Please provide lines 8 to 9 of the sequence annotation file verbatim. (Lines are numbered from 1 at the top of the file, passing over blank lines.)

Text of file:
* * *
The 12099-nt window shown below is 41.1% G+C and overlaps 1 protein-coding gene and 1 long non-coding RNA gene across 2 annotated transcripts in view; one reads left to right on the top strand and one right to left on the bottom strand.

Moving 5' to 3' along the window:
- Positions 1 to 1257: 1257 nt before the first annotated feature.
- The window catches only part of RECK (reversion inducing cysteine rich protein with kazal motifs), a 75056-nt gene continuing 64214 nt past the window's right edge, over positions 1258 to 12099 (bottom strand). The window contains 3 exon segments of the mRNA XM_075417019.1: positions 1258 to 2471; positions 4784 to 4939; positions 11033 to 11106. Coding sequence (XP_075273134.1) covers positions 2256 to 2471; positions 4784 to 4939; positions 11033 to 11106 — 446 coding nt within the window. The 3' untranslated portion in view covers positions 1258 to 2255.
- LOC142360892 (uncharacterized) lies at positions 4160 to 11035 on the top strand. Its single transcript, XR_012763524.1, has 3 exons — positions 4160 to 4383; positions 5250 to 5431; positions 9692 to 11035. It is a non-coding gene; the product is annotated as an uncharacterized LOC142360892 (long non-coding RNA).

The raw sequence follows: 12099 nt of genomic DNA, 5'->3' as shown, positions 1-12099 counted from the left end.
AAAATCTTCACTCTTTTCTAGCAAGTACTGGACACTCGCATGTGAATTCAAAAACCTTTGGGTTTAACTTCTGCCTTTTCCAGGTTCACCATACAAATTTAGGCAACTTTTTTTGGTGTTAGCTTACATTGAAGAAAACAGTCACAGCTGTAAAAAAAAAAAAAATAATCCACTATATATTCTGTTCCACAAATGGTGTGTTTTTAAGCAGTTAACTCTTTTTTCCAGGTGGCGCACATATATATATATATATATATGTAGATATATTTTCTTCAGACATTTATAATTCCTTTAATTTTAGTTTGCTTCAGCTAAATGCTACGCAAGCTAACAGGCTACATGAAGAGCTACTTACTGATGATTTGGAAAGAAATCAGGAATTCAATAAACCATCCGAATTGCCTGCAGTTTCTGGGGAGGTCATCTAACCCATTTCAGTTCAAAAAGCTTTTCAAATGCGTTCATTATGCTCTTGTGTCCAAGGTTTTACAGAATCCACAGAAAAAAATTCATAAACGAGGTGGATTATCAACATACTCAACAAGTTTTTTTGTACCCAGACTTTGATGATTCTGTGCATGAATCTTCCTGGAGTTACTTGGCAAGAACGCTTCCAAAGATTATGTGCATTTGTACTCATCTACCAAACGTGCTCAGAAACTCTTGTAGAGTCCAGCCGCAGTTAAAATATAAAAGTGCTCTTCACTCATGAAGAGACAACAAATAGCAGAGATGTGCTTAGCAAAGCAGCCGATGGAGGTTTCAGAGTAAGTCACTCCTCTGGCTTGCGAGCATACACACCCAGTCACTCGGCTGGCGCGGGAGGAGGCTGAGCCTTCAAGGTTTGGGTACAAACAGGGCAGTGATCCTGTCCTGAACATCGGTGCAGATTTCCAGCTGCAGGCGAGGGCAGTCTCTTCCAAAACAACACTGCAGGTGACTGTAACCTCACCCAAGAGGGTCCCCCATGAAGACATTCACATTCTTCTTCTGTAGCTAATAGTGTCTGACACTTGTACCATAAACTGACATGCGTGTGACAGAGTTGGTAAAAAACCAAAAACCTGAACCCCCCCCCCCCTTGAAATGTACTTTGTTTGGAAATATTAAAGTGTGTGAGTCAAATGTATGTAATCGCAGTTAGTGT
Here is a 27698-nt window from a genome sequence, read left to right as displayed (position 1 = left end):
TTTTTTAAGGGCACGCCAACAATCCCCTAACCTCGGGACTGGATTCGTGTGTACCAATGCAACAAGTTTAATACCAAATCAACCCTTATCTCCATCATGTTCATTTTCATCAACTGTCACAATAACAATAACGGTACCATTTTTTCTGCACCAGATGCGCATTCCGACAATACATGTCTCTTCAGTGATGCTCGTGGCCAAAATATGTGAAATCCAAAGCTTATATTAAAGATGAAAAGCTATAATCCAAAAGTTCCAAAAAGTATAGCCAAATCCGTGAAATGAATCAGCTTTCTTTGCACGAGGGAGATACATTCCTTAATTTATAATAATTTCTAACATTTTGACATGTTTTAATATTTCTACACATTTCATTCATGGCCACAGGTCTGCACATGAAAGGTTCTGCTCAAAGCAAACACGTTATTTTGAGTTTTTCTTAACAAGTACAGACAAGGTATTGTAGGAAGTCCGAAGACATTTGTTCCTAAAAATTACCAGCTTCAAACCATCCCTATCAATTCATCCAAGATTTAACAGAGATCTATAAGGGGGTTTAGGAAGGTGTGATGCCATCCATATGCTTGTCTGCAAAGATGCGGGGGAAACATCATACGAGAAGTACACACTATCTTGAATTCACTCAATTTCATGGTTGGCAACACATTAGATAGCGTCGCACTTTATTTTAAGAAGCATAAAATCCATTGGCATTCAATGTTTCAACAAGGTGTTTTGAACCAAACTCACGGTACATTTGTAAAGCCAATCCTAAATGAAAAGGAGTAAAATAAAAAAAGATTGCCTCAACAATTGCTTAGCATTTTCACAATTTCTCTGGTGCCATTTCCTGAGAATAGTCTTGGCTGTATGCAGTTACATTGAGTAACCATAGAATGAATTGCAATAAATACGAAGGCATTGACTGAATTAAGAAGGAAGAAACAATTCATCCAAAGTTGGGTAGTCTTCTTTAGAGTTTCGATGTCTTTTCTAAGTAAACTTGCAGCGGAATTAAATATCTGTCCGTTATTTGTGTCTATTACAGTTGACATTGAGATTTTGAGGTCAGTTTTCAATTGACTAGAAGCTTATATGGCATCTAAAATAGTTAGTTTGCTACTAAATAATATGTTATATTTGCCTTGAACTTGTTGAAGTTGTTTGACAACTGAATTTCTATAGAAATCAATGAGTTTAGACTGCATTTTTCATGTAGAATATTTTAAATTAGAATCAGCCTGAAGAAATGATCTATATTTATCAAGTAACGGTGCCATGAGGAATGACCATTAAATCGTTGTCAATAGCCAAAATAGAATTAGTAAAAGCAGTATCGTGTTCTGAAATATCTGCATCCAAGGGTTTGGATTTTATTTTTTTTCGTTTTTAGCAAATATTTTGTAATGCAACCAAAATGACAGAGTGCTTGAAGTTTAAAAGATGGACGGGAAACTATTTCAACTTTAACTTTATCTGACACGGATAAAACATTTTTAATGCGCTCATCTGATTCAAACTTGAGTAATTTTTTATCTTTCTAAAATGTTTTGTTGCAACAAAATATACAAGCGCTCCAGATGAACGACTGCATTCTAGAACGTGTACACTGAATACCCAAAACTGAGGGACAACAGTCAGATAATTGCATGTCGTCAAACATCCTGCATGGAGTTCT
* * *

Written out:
Here is a 27698-nt window from a genome sequence, read left to right as displayed (position 1 = left end):
TTTTTTAAGGGCACGCCAACAATCCCCTAACCTCGGGACTGGATTCGTGTGTACCAATGCAACAAGTTTAATACCAAATCAACCCTTATCTCCATCATGTTCATTTTCATCAACTGTCACAATAACAATAACGGTACCATTTTTTCTGCACCAGATGCGCATTCCGACAATACATGTCTCTTCAGTGATGCTCGTGGCCAAAATATGTGAAATCCAAAGCTTATATTAAAGATGAAAAGCTATAATCCAAAAGTTCCAAAAAGTATAGCCAAATCCGTGAAATGAATCAGCTTTCTTTGCACGAGGGAGATACATTCCTTAATTTATAATAATTTCTAACATTTTGACATGTTTTAATATTTCTACACATTTCATTCATGGCCACAGGTCTGCACATGAAAGGTTCTGCTCAAAGCAAACACGTTATTTTGAGTTTTTCTTAACAAGTACAGACAAGGTATTGTAGGAAGTCCGAAGACATTTGTTCCTAAAAATTACCAGCTTCAAACCATCCCTATCAATTCATCCAAGATTTAACAGAGATCTATAAGGGGGTTTAGGAAGGTGTGATGCCATCCATATGCTTGTCTGCAAAGATGCGGGGGAAACATCATACGAGAAGTACACACTATCTTGAATTCACTCAATTTCATGGTTGGCAACACATTAGATAGCGTCGCACTTTATTTTAAGAAGCATAAAATCCATTGGCATTCAATGTTTCAACAAGGTGTTTTGAACCAAACTCACGGTACATTTGTAAAGCCAATCCTAAATGAAAAGGAGTAAAATAAAAAAAGATTGCCTCAACAATTGCTTAGCATTTTCACAATTTCTCTGGTGCCATTTCCTGAGAATAGTCTTGGCTGTATGCAGTTACATTGAGTAACCATAGAATGAATTGCAATAAATACGAAGGCATTGACTGAATTAAGAAGGAAGAAACAATTCATCCAAAGTTGGGTAGTCTTCTTTAGAGTTTCGATGTCTTTTCTAAGTAAACTTGCAGCGGAATTAAATATCTGTCCGTTATTTGTGTCTATTACAGTTGACATTGAGATTTTGAGGTCAGTTTTCAATTGACTAGAAGCTTATATGGCATCTAAAATAGTTAGTTTGCTACTAAATAATATGTTATATTTGCCTTGAACTTGTTGAAGTTGTTTGACAACTGAATTTCTATAGAAATCAATGAGTTTAGACTGCATTTTTCATGTAGAATATTTTAAATTAGAATCAGCCTGAAGAAATGATCTATATTTATCAAGTAACGGTGCCATGAGGAATGACCATTAAATCGTTGTCAATAGCCAAAATAGAATTAGTAAAAGCAGTATCGTGTTCTGAAATATCTGCATCCAAGGGTTTGGATTTTATTTTTTTTCGTTTTTAGCAAATATTTTGTAATGCAACCAAAATGACAGAGTGCTTGAAGTTTAAAAGATGGACGGGAAACTATTTCAACTTTAACTTTATCTGACACGGATAAAACATTTTTAATGCGCTCATCTGATTCAAACTTGAGTAATTTTTTATCTTTCTAAAATGTTTTGTTGCAACAAAATATACAAGCGCTCCAGATGAACGACTGCATTCTAGAACGTGTACACTGAATACCCAAAACTGAGGGACAACAGTCAGATAATTGCATGTCGTCAAACATCCTGCATGGAGTTCT